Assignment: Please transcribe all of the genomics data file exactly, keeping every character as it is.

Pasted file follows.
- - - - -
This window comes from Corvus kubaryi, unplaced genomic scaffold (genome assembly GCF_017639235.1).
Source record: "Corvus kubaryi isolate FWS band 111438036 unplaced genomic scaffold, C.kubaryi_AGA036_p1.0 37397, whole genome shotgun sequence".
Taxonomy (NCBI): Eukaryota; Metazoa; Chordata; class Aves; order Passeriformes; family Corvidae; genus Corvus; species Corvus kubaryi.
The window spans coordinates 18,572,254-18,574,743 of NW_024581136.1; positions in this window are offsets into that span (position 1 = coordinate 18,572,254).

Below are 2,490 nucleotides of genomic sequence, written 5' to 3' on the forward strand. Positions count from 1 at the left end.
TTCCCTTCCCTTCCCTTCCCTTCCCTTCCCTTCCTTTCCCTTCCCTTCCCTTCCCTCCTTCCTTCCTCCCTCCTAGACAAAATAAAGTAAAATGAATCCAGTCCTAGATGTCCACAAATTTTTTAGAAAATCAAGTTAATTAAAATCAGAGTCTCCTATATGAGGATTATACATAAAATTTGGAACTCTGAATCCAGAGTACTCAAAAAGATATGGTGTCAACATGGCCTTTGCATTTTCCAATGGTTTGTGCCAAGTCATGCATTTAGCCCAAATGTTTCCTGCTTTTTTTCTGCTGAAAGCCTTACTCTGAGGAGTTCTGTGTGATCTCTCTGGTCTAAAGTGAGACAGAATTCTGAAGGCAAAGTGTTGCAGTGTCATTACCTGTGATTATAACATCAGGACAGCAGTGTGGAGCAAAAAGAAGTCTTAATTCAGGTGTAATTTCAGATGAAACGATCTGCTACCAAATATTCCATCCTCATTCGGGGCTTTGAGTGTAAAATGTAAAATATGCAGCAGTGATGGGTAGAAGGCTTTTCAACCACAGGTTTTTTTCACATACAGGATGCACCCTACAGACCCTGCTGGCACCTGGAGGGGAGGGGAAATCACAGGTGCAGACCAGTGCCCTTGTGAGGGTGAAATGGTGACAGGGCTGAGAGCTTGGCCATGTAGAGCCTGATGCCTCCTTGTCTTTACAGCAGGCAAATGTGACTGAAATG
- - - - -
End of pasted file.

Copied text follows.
This window comes from Corvus kubaryi, unplaced genomic scaffold (genome assembly GCF_017639235.1).
Source record: "Corvus kubaryi isolate FWS band 111438036 unplaced genomic scaffold, C.kubaryi_AGA036_p1.0 37397, whole genome shotgun sequence".
Taxonomy (NCBI): Eukaryota; Metazoa; Chordata; class Aves; order Passeriformes; family Corvidae; genus Corvus; species Corvus kubaryi.
The window spans coordinates 18,572,254-18,574,743 of NW_024581136.1; positions in this window are offsets into that span (position 1 = coordinate 18,572,254).

Below are 2,490 nucleotides of genomic sequence, written 5' to 3' on the forward strand. Positions count from 1 at the left end.
TTCCCTTCCCTTCCCTTCCCTTCCCTTCCCTTCCTTTCCCTTCCCTTCCCTTCCCTCCTTCCTTCCTCCCTCCTAGACAAAATAAAGTAAAATGAATCCAGTCCTAGATGTCCACAAATTTTTTAGAAAATCAAGTTAATTAAAATCAGAGTCTCCTATATGAGGATTATACATAAAATTTGGAACTCTGAATCCAGAGTACTCAAAAAGATATGGTGTCAACATGGCCTTTGCATTTTCCAATGGTTTGTGCCAAGTCATGCATTTAGCCCAAATGTTTCCTGCTTTTTTTCTGCTGAAAGCCTTACTCTGAGGAGTTCTGTGTGATCTCTCTGGTCTAAAGTGAGACAGAATTCTGAAGGCAAAGTGTTGCAGTGTCATTACCTGTGATTATAACATCAGGACAGCAGTGTGGAGCAAAAAGAAGTCTTAATTCAGGTGTAATTTCAGATGAAACGATCTGCTACCAAATATTCCATCCTCATTCGGGGCTTTGAGTGTAAAATGTAAAATATGCAGCAGTGATGGGTAGAAGGCTTTTCAACCACAGGTTTTTTTCACATACAGGATGCACCCTACAGACCCTGCTGGCACCTGGAGGGGAGGGGAAATCACAGGTGCAGACCAGTGCCCTTGTGAGGGTGAAATGGTGACAGGGCTGAGAGCTTGGCCATGTAGAGCCTGATGCCTCCTTGTCTTTACAGCAGGCAAATGTGACTGAAATG